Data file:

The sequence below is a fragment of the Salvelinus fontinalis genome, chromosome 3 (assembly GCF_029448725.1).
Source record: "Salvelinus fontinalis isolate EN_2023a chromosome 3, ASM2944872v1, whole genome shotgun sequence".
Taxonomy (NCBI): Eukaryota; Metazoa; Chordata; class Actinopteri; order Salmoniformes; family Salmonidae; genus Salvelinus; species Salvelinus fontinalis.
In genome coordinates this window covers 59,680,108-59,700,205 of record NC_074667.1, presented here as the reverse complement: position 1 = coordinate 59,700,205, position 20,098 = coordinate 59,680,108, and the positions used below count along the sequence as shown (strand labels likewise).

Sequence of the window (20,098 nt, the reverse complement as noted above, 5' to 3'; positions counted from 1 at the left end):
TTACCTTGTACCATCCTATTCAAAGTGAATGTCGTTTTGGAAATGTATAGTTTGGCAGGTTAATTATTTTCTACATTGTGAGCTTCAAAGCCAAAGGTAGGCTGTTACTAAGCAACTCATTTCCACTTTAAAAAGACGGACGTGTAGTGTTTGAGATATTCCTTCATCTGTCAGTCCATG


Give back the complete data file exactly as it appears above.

The sequence below is a fragment of the Salvelinus fontinalis genome, chromosome 3 (assembly GCF_029448725.1).
Source record: "Salvelinus fontinalis isolate EN_2023a chromosome 3, ASM2944872v1, whole genome shotgun sequence".
Taxonomy (NCBI): Eukaryota; Metazoa; Chordata; class Actinopteri; order Salmoniformes; family Salmonidae; genus Salvelinus; species Salvelinus fontinalis.
In genome coordinates this window covers 59,680,108-59,700,205 of record NC_074667.1, presented here as the reverse complement: position 1 = coordinate 59,700,205, position 20,098 = coordinate 59,680,108, and the positions used below count along the sequence as shown (strand labels likewise).

Sequence of the window (20,098 nt, the reverse complement as noted above, 5' to 3'; positions counted from 1 at the left end):
TTACCTTGTACCATCCTATTCAAAGTGAATGTCGTTTTGGAAATGTATAGTTTGGCAGGTTAATTATTTTCTACATTGTGAGCTTCAAAGCCAAAGGTAGGCTGTTACTAAGCAACTCATTTCCACTTTAAAAAGACGGACGTGTAGTGTTTGAGATATTCCTTCATCTGTCAGTCCATG